Desley van Zoggel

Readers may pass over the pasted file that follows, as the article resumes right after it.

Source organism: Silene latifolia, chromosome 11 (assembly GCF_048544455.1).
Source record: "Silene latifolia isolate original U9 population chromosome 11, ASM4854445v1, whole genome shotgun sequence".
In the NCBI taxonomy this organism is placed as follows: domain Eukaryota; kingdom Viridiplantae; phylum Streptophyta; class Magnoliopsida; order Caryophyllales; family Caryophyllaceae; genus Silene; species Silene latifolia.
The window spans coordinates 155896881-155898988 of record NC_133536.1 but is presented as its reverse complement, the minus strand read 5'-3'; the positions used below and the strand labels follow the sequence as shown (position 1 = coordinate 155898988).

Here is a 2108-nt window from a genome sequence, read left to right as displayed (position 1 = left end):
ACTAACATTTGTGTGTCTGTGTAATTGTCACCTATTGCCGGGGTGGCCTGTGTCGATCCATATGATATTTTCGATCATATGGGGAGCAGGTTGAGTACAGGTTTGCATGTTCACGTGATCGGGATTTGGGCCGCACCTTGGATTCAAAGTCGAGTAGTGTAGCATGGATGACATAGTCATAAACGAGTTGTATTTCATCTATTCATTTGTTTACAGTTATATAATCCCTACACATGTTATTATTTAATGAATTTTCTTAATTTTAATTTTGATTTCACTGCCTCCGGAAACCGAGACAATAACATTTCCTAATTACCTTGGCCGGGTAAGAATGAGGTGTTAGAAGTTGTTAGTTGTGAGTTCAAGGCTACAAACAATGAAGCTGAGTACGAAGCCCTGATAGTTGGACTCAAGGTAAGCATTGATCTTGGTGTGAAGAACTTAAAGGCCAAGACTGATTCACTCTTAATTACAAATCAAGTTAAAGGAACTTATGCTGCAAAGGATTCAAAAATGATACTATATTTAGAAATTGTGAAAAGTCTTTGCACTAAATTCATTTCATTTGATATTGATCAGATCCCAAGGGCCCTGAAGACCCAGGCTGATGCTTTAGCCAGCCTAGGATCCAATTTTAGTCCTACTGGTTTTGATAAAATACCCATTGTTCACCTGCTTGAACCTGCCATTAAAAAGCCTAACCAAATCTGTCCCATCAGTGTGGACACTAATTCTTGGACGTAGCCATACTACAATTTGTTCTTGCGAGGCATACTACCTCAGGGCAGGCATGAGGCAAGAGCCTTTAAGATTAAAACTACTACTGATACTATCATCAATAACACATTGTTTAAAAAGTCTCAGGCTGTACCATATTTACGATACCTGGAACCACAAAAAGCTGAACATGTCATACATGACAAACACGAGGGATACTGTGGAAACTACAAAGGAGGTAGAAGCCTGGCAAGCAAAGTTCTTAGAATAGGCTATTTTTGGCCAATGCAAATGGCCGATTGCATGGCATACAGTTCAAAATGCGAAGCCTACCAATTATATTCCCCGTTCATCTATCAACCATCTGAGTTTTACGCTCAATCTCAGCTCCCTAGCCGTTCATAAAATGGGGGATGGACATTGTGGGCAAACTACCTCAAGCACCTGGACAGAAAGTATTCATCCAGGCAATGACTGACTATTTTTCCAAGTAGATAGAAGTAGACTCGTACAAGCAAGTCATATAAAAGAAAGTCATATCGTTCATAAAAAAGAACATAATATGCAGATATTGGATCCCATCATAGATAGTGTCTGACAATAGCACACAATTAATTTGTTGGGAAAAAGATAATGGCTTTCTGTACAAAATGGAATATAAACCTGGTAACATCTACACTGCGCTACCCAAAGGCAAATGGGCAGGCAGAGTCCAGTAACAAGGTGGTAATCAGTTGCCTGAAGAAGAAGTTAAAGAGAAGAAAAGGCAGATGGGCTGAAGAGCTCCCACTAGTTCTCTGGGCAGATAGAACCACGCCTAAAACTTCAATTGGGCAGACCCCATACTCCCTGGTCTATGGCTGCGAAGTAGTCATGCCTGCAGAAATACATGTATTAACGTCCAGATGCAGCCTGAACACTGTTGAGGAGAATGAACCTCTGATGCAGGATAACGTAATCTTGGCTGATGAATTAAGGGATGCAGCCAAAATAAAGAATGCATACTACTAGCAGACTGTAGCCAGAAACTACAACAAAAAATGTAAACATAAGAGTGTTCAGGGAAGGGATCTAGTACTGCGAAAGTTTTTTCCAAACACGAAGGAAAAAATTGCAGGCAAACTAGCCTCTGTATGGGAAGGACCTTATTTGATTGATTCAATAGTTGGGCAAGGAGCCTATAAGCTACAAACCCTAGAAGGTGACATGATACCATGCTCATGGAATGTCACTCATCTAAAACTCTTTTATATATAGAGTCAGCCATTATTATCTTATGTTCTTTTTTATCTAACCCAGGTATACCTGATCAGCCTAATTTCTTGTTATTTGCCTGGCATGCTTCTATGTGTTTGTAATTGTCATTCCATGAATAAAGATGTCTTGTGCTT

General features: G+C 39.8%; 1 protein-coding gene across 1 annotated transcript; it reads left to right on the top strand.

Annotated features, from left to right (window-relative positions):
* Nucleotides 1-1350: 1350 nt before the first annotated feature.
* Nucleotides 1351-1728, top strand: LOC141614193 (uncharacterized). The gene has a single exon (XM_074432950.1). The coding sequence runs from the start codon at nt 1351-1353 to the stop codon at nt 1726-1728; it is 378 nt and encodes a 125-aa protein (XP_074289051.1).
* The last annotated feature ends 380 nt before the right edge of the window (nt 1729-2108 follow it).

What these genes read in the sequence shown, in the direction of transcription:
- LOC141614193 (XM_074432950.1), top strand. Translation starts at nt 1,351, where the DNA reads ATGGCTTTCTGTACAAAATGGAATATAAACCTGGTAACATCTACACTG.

Abstract Aim Positron emission tomography (PET)/CT can be used tomonitor themetabolic changes that occur after intensified treatment with induction chemotherapy and chemo(re) irradiation for locally recurrent rectal cancer (LRRC). This study aimed to analyse the correlation between the PET/CT response and final histopathological outcomes. Methods All LRRC patients who underwent induction chemotherapy prior to surgery between January 2010 and July 2020 andweremonitoredwith pretreatment and post-treatment PET/CT were included. Visual qualitative analysis was performed, and patients were scored as having achieved a complete metabolic response (CMR), partial metabolic response (PMR), or no response (NR). The histopathological response was assessed according to the Mandard tumour regression (TRG) score and categorized as major (TRG 1‑2), partial (TRG 3), or poor (TRG 4‑5). The PET/CT and TRG categories were compared, and possible confounders were analysed. Results A total of 106 patients were eligible for analysis; 24 (23 percent) had a CMR, 54 (51 percent) had a PMR, and 28 (26 percent) had NR. PET/CT response was a significant predictor of the negative resection margins rate, achieving 96 percent for CMR, 69 percent for PMR, and 50 percent for NR. The overall accuracy between PET score and pathological TRG was 45 percent, and the positive predictive value for CMR was 63 percent. A longer interval between post-treatment PET/CT and surgery negatively influenced the predictive value. Conclusion Metabolic PET/CT response evaluation after neoadjuvant treatment proves to be a complementary diagnostic tool to standardMRI in assessing tumour response, andmay play a role for treatment planning in LRRC patients. Novel findings Metabolic PET/CT response evaluation in LRRC patients predicts histopathological outcomes and can be used as an additional tool for decision-making during multidisciplinary tumour board meetings. However, the validity of the response evaluation results is limited to a certain time frame, as the ongoing response or progression of the tumour reduces the predictive value.